Your business is ranking well in Google Search, the traffic is coming in and you’re converting a healthy number of visitors into customers. And now you might feel like the job is done, that the traffic will keep rolling in and your website will, more or less, continue to convert.
It’s tempting to take your foot off the pedal.
So what would happen if you stopped producing content, optimizing pages and running technical audits?
What happens if you stop creating new content?
One of the key principles of SEO is creating regular quality content but why is this so important? In November 2011, Google rolled out the Freshness Update, affecting up to 35% of queries - THAT'S almost 3 times the impact of Panda.
In other words, content that performs now won’t continue to perform unless you keep optimizing it (see the next section).
That’s not the only reason you need to keep creating fresh content, though.
- New content keeps your brand up-to-date with industry trends and the changing needs of your audience.
- It also ensures you’re targeting new keyword opportunities.
- New content feeds your social media campaigns.
- It earns you more links allows you to build more internal links.
- New content creates new pages
- The more content you have, the more specifically you can address unique/niche audience needs.
Take all of this away and you’re missing out on new traffic, links and all the good stuff SEO provides. And, to make matters worse, your top-performing content is going to slip down the rankings and generate less traffic over time.
The bigger problem, though, is that your content is no longer relevant even when visitors do land on your page - and what is that going to do to your conversion rates? A strong search presence will bring visitors to your website but it’s relevant, compelling content that engages them to take action.
What happens if you stop updating old content?
If Google cares so much about freshness, what does this mean for your best-performing content? Thankfully, you can make old content fresh again to maintain performance over time and you’ll often find performance improves after ongoing optimization.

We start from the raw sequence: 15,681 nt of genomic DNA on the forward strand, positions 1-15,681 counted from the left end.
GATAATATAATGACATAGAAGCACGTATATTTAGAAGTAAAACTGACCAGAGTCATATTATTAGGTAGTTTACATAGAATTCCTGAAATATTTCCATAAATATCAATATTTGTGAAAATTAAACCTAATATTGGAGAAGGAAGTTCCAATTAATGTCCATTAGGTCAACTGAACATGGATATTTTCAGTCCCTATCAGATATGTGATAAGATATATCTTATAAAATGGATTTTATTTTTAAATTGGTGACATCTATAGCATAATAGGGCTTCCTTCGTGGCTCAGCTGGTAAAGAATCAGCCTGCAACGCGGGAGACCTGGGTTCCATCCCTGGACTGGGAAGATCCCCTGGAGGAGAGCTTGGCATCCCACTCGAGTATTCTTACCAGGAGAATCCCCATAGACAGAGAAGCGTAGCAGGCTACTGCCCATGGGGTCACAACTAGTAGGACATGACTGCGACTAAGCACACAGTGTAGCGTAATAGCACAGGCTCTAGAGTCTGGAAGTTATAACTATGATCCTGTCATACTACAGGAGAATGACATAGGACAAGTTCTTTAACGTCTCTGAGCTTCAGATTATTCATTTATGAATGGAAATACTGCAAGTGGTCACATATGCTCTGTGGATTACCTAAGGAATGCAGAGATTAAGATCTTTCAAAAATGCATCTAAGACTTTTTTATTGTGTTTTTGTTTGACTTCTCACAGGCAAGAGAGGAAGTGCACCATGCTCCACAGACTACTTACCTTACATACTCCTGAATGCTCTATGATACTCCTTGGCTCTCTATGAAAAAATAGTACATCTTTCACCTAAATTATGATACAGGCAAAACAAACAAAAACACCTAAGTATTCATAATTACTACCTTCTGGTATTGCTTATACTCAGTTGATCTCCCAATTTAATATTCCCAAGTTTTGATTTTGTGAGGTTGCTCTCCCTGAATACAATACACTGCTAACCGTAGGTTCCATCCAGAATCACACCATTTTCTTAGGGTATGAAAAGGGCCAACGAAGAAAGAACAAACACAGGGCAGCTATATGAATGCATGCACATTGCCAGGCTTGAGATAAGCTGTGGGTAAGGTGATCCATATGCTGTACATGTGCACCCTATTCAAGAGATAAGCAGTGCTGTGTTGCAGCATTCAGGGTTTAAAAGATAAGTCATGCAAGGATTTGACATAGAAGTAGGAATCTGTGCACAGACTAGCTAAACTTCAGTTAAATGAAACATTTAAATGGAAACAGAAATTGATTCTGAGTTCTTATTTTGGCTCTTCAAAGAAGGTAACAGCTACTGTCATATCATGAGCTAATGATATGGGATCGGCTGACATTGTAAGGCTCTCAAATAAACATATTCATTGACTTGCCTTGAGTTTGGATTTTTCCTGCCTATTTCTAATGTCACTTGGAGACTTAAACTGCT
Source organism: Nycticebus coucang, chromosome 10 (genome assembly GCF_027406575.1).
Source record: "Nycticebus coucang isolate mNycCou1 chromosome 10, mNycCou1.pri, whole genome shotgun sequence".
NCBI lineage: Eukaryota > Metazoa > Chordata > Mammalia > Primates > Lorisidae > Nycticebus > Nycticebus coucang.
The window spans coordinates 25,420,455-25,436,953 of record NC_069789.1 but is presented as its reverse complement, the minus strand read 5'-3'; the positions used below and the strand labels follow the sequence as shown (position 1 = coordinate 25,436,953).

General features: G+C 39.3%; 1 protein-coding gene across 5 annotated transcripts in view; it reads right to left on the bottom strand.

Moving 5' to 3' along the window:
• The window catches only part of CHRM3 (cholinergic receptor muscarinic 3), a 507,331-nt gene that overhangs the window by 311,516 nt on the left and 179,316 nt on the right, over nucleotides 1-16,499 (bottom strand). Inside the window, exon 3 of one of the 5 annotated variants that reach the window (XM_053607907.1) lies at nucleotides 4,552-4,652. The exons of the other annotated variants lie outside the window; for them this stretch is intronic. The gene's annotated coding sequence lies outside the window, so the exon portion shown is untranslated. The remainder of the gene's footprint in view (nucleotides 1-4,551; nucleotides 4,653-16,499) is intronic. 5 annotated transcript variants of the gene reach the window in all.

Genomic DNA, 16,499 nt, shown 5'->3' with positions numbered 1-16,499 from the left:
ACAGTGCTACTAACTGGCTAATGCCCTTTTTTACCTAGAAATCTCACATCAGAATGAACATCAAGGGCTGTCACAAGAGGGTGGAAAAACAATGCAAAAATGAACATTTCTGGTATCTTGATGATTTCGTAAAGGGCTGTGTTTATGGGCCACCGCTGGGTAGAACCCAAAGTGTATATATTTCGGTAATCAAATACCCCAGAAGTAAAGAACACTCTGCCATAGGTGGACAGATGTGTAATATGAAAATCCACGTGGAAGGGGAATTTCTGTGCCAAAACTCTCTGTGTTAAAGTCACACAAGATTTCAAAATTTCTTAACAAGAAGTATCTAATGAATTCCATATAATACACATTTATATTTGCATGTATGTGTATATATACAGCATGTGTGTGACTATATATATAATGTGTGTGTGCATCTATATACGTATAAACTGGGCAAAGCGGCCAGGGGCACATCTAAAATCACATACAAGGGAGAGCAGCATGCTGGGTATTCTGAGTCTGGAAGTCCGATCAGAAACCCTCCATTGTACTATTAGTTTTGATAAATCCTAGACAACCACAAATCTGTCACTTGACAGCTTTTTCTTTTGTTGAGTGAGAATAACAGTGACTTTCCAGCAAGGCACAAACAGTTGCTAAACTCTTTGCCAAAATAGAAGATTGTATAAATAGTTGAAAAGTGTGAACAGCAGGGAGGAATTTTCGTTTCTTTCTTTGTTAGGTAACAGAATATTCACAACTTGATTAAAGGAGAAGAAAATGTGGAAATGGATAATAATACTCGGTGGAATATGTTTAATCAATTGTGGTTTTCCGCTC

Some brands report 40% traffic increases after updating old content, others put the figure more in the 75% region.
Why does this happen?
- Fresh content ranks better in Google
- Users want the latest information (more clicks)
- You can promote updated content like it’s new (more impression, clicks, etc.)
- Updated content tends to be longer, more in-depth
- Updated content tends to be written/edited better
- Updating content keeps it relevant
That last point is particularly important in the days of E-A-T and YMYL. Recent core algorithm updates have made relevance more important than ever and what was relevant last year may not be now.
If you’re not sure how to update your old content, read this guide and follow these steps:
- Run a content audit
- Pinpoint high-performing older content
- Assess content quality: Accuracy, recency, readability, originality, accessibility, UX and visual content.
- Update outbound links
- Update any data, stats, etc.
- Update time references
- Ensure key points are relevant
- Check links are working
- Add new sections for recent developments
- Update old images
- Update meta description
- Update publish date
- Add schema if relevant
By updating your content, you should be able to maintain or increase traffic volume to your best-performing pages and keep convincing users to take action.
What happens if you stop running technical audits?
Technical SEO is possibly the least glamorous but most important aspect of search optimization. Tinkering with robot.txt files and link redirects might not sound like much fun but this is what keeps your online presence together.
Here’s a quick reminder of what a technical SEO checklist might look like:
- Indexing: Sitemaps, robot.txt file, crawl reports, etc.
- Page speed: Server response time, server requests, image optimization, minimizing files, etc.
- : Page speed, mobile navigation, mobile vs desktop KPIs, etc.
- Link profiles: Check the quality of inbound and outbound links.
- Nofollow links: Ensure the correct link attributes are applied where necessary
- Broken links: Detect and fix any broken links.
- Redirects: Ensure redirects are working.
- URLs: Ensure all URLs are descriptive and readable
Fail to keep on top of the technical stuff and you could end up with content not ranking, losing traffic to broken redirects and getting hit with link penalties for not disavowing dodgy links.
To make matters worse, your social and PPC traffic will suffer the same performance issues. It doesn’t take long for your SEO problems to have a negative impact on your other marketing strategies and the overall experience of your website.
In many ways, SEO and content marketing are the glue that holds your wider marketing strategy together and everything starts to fall apart if you take your foot off the pedal.